Get Instant Help From 5000+ Experts For

Writing: Get your essay and assignment written from scratch by PhD expert

Rewriting: Paraphrase or rewrite your friend's essay with similar meaning at reduced cost

Optimization Project: Network Flow and Excel Dashboard

The following optimization problem is a nice (realistic) business application that students will build into a portfolio (excel document) to develop modeling and analysis skills.

The Bold title should be the name of a different tab in a single Excel workbook.

While there is very powerful software available to solve optimization problems, you will solve all of these on the Excel Solver.  (In many cases, spreadsheet modeling is more efficient than using commercial solvers, although frequently it is not as effective.)

Optimization Project Descriptions

Each problem should be its own tab in Excel

NOTE:  Many of the data tables in this document can be readily pasted into excel.

Network Flow (and the Excel Dashboard)

The U.S. natural gas pipeline network is a highly integrated transmission and distribution grid that can transport natural gas to and from nearly any location in the lower 48 States. The natural gas pipeline grid comprises:
More than 210 natural gas pipeline systems.
305,000 miles of interstate and intrastate transmission pipelines.
More than 1,400 compressor stations that maintain pressure on the natural gas pipeline network and assure continuous forward movement of supplies.
More than 11,000 delivery points, 5,000 receipt points, and 1,400 interconnection points that provide for the transfer of natural gas throughout the United States.
24 hubs or market centers that provide additional interconnections.
400 underground natural gas storage facilities.
49 locations where natural gas can be imported/exported via pipelines.
8 LNG (liquefied natural gas) import facilities and 100 LNG peaking facilities.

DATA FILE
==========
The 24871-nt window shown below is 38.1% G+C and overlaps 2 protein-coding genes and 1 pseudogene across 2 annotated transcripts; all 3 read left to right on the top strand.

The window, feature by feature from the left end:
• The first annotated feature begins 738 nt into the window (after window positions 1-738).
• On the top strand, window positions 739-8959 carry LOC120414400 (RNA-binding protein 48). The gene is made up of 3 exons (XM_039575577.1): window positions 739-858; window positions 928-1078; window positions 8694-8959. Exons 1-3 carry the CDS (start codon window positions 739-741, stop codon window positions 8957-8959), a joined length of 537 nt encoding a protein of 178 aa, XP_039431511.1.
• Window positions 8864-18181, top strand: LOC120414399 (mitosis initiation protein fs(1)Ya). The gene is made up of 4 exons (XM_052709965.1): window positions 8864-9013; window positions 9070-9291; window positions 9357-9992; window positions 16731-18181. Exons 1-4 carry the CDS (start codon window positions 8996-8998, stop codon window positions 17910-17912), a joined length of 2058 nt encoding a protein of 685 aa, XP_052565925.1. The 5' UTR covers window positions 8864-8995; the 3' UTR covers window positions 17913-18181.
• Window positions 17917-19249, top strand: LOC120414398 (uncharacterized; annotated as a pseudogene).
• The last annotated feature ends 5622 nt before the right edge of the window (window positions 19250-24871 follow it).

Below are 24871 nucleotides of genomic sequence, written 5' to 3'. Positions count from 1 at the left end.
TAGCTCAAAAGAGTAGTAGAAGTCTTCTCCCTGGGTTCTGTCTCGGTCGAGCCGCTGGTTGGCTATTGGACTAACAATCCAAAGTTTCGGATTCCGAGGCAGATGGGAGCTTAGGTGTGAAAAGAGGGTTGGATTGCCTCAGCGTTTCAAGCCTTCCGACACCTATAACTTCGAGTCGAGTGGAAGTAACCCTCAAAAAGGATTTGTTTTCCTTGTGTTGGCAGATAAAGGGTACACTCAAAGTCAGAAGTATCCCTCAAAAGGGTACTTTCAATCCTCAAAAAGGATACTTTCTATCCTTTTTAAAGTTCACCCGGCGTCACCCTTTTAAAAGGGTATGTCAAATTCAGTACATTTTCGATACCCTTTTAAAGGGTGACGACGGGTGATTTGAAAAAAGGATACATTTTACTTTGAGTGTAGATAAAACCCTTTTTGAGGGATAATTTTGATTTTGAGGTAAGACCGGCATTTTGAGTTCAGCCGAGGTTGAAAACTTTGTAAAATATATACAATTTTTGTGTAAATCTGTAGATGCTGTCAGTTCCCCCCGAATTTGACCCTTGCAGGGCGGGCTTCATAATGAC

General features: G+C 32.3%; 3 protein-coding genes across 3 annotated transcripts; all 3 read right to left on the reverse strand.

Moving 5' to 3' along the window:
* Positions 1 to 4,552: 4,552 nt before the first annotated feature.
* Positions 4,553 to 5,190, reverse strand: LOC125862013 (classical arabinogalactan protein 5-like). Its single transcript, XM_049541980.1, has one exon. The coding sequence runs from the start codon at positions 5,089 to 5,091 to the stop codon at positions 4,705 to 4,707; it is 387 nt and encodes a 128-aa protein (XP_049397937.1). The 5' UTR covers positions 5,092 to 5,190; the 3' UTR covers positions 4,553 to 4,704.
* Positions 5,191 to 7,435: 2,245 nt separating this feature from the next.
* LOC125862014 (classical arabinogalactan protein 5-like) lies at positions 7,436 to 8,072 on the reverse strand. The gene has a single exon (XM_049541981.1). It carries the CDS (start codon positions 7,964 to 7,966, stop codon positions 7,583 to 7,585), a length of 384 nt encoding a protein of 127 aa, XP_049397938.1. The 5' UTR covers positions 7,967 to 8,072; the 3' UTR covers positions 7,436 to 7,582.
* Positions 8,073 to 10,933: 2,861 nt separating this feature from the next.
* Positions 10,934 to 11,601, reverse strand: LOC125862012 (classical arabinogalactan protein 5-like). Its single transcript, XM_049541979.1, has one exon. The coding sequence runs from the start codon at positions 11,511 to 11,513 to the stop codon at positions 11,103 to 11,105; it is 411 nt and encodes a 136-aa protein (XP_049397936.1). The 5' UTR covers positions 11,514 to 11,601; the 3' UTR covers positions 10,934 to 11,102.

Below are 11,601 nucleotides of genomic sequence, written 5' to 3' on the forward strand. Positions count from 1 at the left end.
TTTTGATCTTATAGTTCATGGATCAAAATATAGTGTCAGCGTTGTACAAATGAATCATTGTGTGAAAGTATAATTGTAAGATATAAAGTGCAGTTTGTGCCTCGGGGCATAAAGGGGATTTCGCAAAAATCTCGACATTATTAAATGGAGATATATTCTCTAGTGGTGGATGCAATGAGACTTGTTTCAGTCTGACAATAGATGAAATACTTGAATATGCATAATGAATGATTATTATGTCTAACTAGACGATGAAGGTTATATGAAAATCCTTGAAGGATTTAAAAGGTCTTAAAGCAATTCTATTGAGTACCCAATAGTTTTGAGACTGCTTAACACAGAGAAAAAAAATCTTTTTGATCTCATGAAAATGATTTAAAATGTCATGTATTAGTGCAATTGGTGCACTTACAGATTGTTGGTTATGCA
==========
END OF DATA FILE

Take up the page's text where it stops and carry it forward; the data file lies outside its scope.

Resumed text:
This project will only analyze a miniscule subset of this massive system, focusing on only one of the local networks.  It will, however, use the same techniques that are used to solve the Nation’s LNG network flow problem on a constant basis.

Old Dominion Energy’s pipeline network between its natural gas depots allows it to transport gas between eleven different storage facilities for use in power generation.  Flow among the pipes is bi-directional.  The transmission capacities of the pipes range from 10,000 cubic feet per day to 50,000 cubic feet per day.

These are costs associated with shipping LNG along the pipelines, where the costs range from \$.28 per 1000 cubic feet to \$.52 per 1000 cubic feet.

When ODE has a need for LNG at one of their locations, they look for excess capacity at their other locations, and then must determine if it is economical to meet the demand by shipping along their pipeline system.  This is based on what the receiving locations are willing to pay (per 1000 cubic feet) and what the costs will be to ship through the pipeline system.

If it is economical to ship the gas, then the optimal path may be determined in order to maximize profit.

Figure 1 shows the pipeline system, with the pipeline capacities (X 1000 cubic feet) and the costs (in dollars per 1000 cubic feet) to transport gas along the pipelines.

REQUIREMENT:  Build an Excel “Dashboard” that ODE can use to determine whether or not they should meet a demand with their own pipeline system and unused capacity, and what set of pipes and stations they should use to transport the gas.  The Dashboard should have the following characteristics:

1.  Gas demands should be entered for each station (in 1000 cu. ft.).
2.  Excess capacity should be entered for each station (in 1000 cu. ft.).
3.  The price each station is willing to pay should be entered (in \$/1000cuft).
4.  The Dashboard should include instructions for implementing the Excel Solver to obtain a solution.
5.  The output should include the profit achieved by transporting the gas.
6.  The output should include the pipelines used and amounts to be transported along each pipeline.
7.  The output should include any unmet demand.

Use the dashboard to solve the following scenario:

ODE currently has 100,000 cf of gas in storage at Katy.  Customers in Joliet are willing to pay \$4.35 per thousand cf for up to 35,000 cf of gas, and customers in Leidy are offering \$4.63 per thousand cf for up to 60,000 cf of gas.

Ensure the model can be used to analyze other scenarios by changing the values of excess supply, demand, and payment and then re-running the optimizer.